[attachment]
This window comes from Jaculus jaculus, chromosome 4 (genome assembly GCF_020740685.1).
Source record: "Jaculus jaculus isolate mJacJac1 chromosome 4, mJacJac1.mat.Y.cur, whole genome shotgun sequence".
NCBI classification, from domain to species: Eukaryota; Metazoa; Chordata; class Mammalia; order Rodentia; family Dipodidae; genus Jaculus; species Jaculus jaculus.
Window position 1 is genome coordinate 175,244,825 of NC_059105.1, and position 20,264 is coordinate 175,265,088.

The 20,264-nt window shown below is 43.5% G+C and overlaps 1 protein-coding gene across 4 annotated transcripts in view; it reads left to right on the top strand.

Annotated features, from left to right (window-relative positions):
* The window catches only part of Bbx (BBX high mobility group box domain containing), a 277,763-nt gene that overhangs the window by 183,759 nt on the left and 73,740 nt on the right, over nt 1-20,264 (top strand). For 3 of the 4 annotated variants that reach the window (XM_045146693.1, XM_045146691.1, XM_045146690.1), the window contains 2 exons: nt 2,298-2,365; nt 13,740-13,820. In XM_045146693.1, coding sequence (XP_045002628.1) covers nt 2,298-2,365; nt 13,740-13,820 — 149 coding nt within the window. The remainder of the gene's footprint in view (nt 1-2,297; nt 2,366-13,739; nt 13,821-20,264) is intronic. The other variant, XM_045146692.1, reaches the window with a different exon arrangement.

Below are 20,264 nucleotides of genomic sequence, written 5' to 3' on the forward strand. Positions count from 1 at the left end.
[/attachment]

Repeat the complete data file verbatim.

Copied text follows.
This window comes from Jaculus jaculus, chromosome 4 (genome assembly GCF_020740685.1).
Source record: "Jaculus jaculus isolate mJacJac1 chromosome 4, mJacJac1.mat.Y.cur, whole genome shotgun sequence".
NCBI classification, from domain to species: Eukaryota; Metazoa; Chordata; class Mammalia; order Rodentia; family Dipodidae; genus Jaculus; species Jaculus jaculus.
Window position 1 is genome coordinate 175,244,825 of NC_059105.1, and position 20,264 is coordinate 175,265,088.

The 20,264-nt window shown below is 43.5% G+C and overlaps 1 protein-coding gene across 4 annotated transcripts in view; it reads left to right on the top strand.

Annotated features, from left to right (window-relative positions):
* The window catches only part of Bbx (BBX high mobility group box domain containing), a 277,763-nt gene that overhangs the window by 183,759 nt on the left and 73,740 nt on the right, over nt 1-20,264 (top strand). For 3 of the 4 annotated variants that reach the window (XM_045146693.1, XM_045146691.1, XM_045146690.1), the window contains 2 exons: nt 2,298-2,365; nt 13,740-13,820. In XM_045146693.1, coding sequence (XP_045002628.1) covers nt 2,298-2,365; nt 13,740-13,820 — 149 coding nt within the window. The remainder of the gene's footprint in view (nt 1-2,297; nt 2,366-13,739; nt 13,821-20,264) is intronic. The other variant, XM_045146692.1, reaches the window with a different exon arrangement.

Below are 20,264 nucleotides of genomic sequence, written 5' to 3' on the forward strand. Positions count from 1 at the left end.